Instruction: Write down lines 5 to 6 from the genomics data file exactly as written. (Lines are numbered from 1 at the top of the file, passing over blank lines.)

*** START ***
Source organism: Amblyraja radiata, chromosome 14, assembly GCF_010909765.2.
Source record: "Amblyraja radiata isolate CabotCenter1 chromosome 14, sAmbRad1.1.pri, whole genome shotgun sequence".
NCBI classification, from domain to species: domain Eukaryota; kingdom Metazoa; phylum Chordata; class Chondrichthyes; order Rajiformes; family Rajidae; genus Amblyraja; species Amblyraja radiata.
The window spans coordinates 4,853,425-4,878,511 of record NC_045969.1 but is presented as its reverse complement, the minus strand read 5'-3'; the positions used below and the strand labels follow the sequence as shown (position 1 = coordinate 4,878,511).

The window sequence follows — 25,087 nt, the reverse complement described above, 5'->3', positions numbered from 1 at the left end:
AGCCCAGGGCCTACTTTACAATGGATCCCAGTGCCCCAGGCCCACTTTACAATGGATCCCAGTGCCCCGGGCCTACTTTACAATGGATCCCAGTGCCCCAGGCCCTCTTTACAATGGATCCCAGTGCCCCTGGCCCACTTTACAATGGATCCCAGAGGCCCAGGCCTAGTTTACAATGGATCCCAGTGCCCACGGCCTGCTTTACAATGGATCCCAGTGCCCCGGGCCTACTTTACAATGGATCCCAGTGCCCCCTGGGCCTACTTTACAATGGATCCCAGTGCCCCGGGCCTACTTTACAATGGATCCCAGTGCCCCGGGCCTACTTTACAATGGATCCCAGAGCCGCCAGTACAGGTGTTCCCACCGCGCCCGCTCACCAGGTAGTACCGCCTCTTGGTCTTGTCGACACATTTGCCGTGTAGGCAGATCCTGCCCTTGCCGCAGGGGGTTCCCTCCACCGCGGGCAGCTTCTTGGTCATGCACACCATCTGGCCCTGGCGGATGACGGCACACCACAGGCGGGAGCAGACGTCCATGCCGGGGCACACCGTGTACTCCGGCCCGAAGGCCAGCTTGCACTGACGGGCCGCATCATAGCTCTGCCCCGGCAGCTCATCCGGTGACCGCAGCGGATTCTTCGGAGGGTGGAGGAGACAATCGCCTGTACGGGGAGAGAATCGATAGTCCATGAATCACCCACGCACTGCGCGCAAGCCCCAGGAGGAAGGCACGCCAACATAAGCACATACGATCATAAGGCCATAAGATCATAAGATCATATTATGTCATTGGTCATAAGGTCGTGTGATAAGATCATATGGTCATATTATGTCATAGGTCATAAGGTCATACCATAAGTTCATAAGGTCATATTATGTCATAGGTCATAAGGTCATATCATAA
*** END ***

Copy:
The window sequence follows — 25,087 nt, the reverse complement described above, 5'->3', positions numbered from 1 at the left end:
AGCCCAGGGCCTACTTTACAATGGATCCCAGTGCCCCAGGCCCACTTTACAATGGATCCCAGTGCCCCGGGCCTACTTTACAATGGATCCCAGTGCCCCAGGCCCTCTTTACAATGGATCCCAGTGCCCCTGGCCCACTTTACAATGGATCCCAGAGGCCCAGGCCTAGTTTACAATGGATCCCAGTGCCCACGGCCTGCTTTACAATGGATCCCAGTGCCCCGGGCCTACTTTACAATGGATCCCAGTGCCCCCTGGGCCTACTTTACAATGGATCCCAGTGCCCCGGGCCTACTTTACAATGGATCCCAGTGCCCCGGGCCTACTTTACAATGGATCCCAGAGCCGCCAGTACAGGTGTTCCCACCGCGCCCGCTCACCAGGTAGTACCGCCTCTTGGTCTTGTCGACACATTTGCCGTGTAGGCAGATCCTGCCCTTGCCGCAGGGGGTTCCCTCCACCGCGGGCAGCTTCTTGGTCATGCACACCATCTGGCCCTGGCGGATGACGGCACACCACAGGCGGGAGCAGACGTCCATGCCGGGGCACACCGTGTACTCCGGCCCGAAGGCCAGCTTGCACTGACGGGCCGCATCATAGCTCTGCCCCGGCAGCTCATCCGGTGACCGCAGCGGATTCTTCGGAGGGTGGAGGAGACAATCGCCTGTACGGGGAGAGAATCGATAGTCCATGAATCACCCACGCACTGCGCGCAAGCCCCAGGAGGAAGGCACGCCAACATAAGCACATACGATCATAAGGCCATAAGATCATAAGATCATATTATGTCATTGGTCATAAGGTCGTGTGATAAGATCATATGGTCATATTATGTCATAGGTCATAAGGTCATACCATAAGTTCATAAGGTCATATTATGTCATAGGTCATAAGGTCATATCATAA